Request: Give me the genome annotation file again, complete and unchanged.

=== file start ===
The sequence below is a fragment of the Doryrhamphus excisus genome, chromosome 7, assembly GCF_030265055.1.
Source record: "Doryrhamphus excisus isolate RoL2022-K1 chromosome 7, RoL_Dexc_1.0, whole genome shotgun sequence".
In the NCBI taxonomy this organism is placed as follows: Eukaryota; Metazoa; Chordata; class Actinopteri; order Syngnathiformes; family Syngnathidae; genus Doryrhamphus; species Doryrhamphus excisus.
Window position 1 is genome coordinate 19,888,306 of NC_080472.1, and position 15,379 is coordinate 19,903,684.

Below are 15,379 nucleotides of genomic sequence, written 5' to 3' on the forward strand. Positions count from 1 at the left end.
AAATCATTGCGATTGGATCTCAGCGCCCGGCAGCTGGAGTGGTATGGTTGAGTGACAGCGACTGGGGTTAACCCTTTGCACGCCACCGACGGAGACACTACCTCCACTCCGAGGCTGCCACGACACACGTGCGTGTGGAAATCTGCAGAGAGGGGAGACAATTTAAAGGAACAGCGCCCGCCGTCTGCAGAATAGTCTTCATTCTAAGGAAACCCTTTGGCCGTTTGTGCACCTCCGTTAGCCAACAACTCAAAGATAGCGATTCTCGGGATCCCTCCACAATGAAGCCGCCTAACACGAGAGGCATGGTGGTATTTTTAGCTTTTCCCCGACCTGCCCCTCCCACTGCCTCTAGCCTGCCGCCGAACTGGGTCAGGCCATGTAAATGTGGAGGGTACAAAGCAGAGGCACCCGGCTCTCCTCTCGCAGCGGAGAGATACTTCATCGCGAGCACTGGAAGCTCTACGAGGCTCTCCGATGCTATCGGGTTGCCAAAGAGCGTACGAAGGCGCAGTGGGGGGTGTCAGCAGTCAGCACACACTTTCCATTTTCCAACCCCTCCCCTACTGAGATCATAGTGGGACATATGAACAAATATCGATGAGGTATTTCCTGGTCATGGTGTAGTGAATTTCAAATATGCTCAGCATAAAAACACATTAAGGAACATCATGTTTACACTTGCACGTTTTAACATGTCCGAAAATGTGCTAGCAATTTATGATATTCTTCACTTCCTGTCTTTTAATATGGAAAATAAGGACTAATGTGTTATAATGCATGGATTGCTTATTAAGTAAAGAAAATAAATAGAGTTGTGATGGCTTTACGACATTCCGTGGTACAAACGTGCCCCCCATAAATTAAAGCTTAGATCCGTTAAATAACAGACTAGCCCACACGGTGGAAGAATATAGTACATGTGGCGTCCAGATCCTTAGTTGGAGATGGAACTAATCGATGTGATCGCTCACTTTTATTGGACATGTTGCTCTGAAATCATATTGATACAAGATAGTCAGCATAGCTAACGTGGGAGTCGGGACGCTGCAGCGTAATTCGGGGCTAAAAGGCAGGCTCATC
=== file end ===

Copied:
The sequence below is a fragment of the Doryrhamphus excisus genome, chromosome 7, assembly GCF_030265055.1.
Source record: "Doryrhamphus excisus isolate RoL2022-K1 chromosome 7, RoL_Dexc_1.0, whole genome shotgun sequence".
In the NCBI taxonomy this organism is placed as follows: Eukaryota; Metazoa; Chordata; class Actinopteri; order Syngnathiformes; family Syngnathidae; genus Doryrhamphus; species Doryrhamphus excisus.
Window position 1 is genome coordinate 19,888,306 of NC_080472.1, and position 15,379 is coordinate 19,903,684.

Below are 15,379 nucleotides of genomic sequence, written 5' to 3' on the forward strand. Positions count from 1 at the left end.
AAATCATTGCGATTGGATCTCAGCGCCCGGCAGCTGGAGTGGTATGGTTGAGTGACAGCGACTGGGGTTAACCCTTTGCACGCCACCGACGGAGACACTACCTCCACTCCGAGGCTGCCACGACACACGTGCGTGTGGAAATCTGCAGAGAGGGGAGACAATTTAAAGGAACAGCGCCCGCCGTCTGCAGAATAGTCTTCATTCTAAGGAAACCCTTTGGCCGTTTGTGCACCTCCGTTAGCCAACAACTCAAAGATAGCGATTCTCGGGATCCCTCCACAATGAAGCCGCCTAACACGAGAGGCATGGTGGTATTTTTAGCTTTTCCCCGACCTGCCCCTCCCACTGCCTCTAGCCTGCCGCCGAACTGGGTCAGGCCATGTAAATGTGGAGGGTACAAAGCAGAGGCACCCGGCTCTCCTCTCGCAGCGGAGAGATACTTCATCGCGAGCACTGGAAGCTCTACGAGGCTCTCCGATGCTATCGGGTTGCCAAAGAGCGTACGAAGGCGCAGTGGGGGGTGTCAGCAGTCAGCACACACTTTCCATTTTCCAACCCCTCCCCTACTGAGATCATAGTGGGACATATGAACAAATATCGATGAGGTATTTCCTGGTCATGGTGTAGTGAATTTCAAATATGCTCAGCATAAAAACACATTAAGGAACATCATGTTTACACTTGCACGTTTTAACATGTCCGAAAATGTGCTAGCAATTTATGATATTCTTCACTTCCTGTCTTTTAATATGGAAAATAAGGACTAATGTGTTATAATGCATGGATTGCTTATTAAGTAAAGAAAATAAATAGAGTTGTGATGGCTTTACGACATTCCGTGGTACAAACGTGCCCCCCATAAATTAAAGCTTAGATCCGTTAAATAACAGACTAGCCCACACGGTGGAAGAATATAGTACATGTGGCGTCCAGATCCTTAGTTGGAGATGGAACTAATCGATGTGATCGCTCACTTTTATTGGACATGTTGCTCTGAAATCATATTGATACAAGATAGTCAGCATAGCTAACGTGGGAGTCGGGACGCTGCAGCGTAATTCGGGGCTAAAAGGCAGGCTCATC